My daughter sent me the following unbelievable article by Rachel Aviv from the April 3, 2017 issue of the New Yorker, "The Trauma of Deportation." It takes place in Sweden where hundreds of children have become unconscious when faced with deportation. The irony is that Sweden is noted for its humanitarian ideals and practices. It has accepted more asylum seekers per capita than any other European nation. In the past three years, three hundred thousand refugees have sought asylum is Sweden. There has been a rising tide of citizens who feel the entry door should be narrowed and thus the qualifications for asylum narrowed. “By 2005, more than four hundred children, most between the ages of eight and fifteen, had fallen into the (unconscious) condition.” “Last year, some sixty children lost the ability to move and to speak. There is now universal consensus that the children are not faking… ” (Parentheses in this blog are mine.)
One label for the “condition” is “resignation syndrome:” “The patients seem to have lost the will to live. ‘They are like Snow White,” one doctor said. “They just fall away from the world.” This syndrome has only occurred in Sweden and among refugees. The head of child psychiatry in Stockholm called it a kind of willed dying. None of the children have died but none have spontaneously gotten better without a change in deportation status, even after deportation.
Georgi, a thirteen year old boy, is featured in the article. He grew up in Sweden and was a popular and smart boy. His classmates and teachers describe him as “energetic, fun, happy all the time, good human being, amazingly kind, awesome at soccer.”
In December, 2015, Georgi read the deportation letter. It was scheduled for April. “Georgi read the letter silently, dropped it on the floor, went upstairs to his room, and lay down on the bed. He said that his body began to feel as if it were entirely liquid. His limbs felt soft and porous. All he wanted to do was close his eyes. Even swallowing required an effort that he didn’t feel he could muster. He felt a deep pressure in his brain and in his ears.” His mother tried to give him soda with a teaspoon but it dribbled down his chin. He became increasingly withdrawn, was hospitalized, and fed through a tube. Friends and teachers visited him and read to him but he showed no reaction. One doctor wrote: “The boy is alive but barely.”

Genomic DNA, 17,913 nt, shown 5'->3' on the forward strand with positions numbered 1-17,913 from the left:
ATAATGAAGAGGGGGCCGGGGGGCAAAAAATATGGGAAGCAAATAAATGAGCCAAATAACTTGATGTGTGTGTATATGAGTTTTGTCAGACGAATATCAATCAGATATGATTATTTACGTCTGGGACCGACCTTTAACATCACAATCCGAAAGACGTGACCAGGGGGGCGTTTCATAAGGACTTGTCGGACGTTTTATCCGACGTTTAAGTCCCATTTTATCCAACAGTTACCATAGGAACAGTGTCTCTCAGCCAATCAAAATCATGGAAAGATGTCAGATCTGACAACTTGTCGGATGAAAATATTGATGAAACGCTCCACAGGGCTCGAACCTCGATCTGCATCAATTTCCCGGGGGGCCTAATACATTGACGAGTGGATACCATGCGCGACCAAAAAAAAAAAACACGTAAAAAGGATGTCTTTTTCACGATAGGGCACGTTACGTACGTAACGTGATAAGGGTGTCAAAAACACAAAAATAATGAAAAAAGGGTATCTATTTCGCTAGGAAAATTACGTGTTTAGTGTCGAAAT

As with the other children in a similar condition, Elisabeth Hultcrantz, M.D. was called. She volunteers for Doctors of the World and makes heroic long distance trips to visit these children. She is described as grandmotherly and has been a forceful advocate for the children, asserting that the only cure is to be able to stay in Sweden. She wrote, “If the boy can get secure residency with his entire family, the prognosis is good and you can expect a full continuous recovery within one year…If the boy does not have security, he will not wake up in whatever country he is in.”
“Swedish news programs broadcast footage of children on stretchers being loaded into airplanes and expelled from the country. Sweden prides itself on its commitment to helping the most vulnerable, and the illness was seen as an affront to the country’s national character. Even the King was alarmed, ‘It’s terrible, what is happening to these poor children,’ he told the press in 2005. (A psychologist tracked down an apathetic boy who had been deported to Serbia and found him six months later, still unconscious, his skin sallow, in a one-room house with no running water).”
Rachel Aviv writes: “No country has responded to refugees, arguably the moral crisis of our era, with greater diligence and conscientiousness than Sweden. The apathetic children embody the country’s fantasy of what will become of the most vulnerable if Sweden abandons its values. The children are embedded in a moral and political debate that is central to the country’s identity, complete with heroes (doctors), victims (parents), and villains (those who doubt the victim’s suffering)…Karin Johannisson, a Swedish historian, wrote, ‘Never had the ethics of compassion had such power, fed by vague historical guilt. This was about the whole image of Sweden – a country dripping with wealth but prepared to deport the most defenseless’. Swedes have an admirable capacity to blame themselves for failures of empathy.”
“A hundred and sixty thousand Swedes signed a petition to stop the deportations of apathetic children and other asylum seekers. Five of Sweden’s seven political parties demanded amnesty for apathetic patients. ‘Mission Investigate,’ Gellert Tamas, one of country’s best-known journalists reported, ‘The issue is only a few hours from bringing down the government.” The Migration Board began allowing apathetic children and their families to stay. Georgi’s parents got such a notice.
Georgi very gradually came back to life when he noted subtle positive tones in the family. Within a week he was joking with classmates. In retrospect, he said that he did not know he had visitors when he was unconscious. He felt “as if he were in a glass box with fragile walls, deep in the ocean. If he spoke or moved, he thought, it would create a vibration, which would cause the glass to shatter. ‘The water would pour in and kill me’.” He said he would never want to go back “to the glass cage”. “My whole body was like water.” He continued: “Slowly, after some weeks or a month, I understood that it wasn’t real…The glass wasn’t real. And now – now I understand that it wasn’t real at all. But, at that time, it was very difficult, because every move could kill you. I was living there (in the glass cage).”
Aviv, Rachel, “The Trauma of Facing Deportation,” The New Yorker Magazine, April 3, 2017.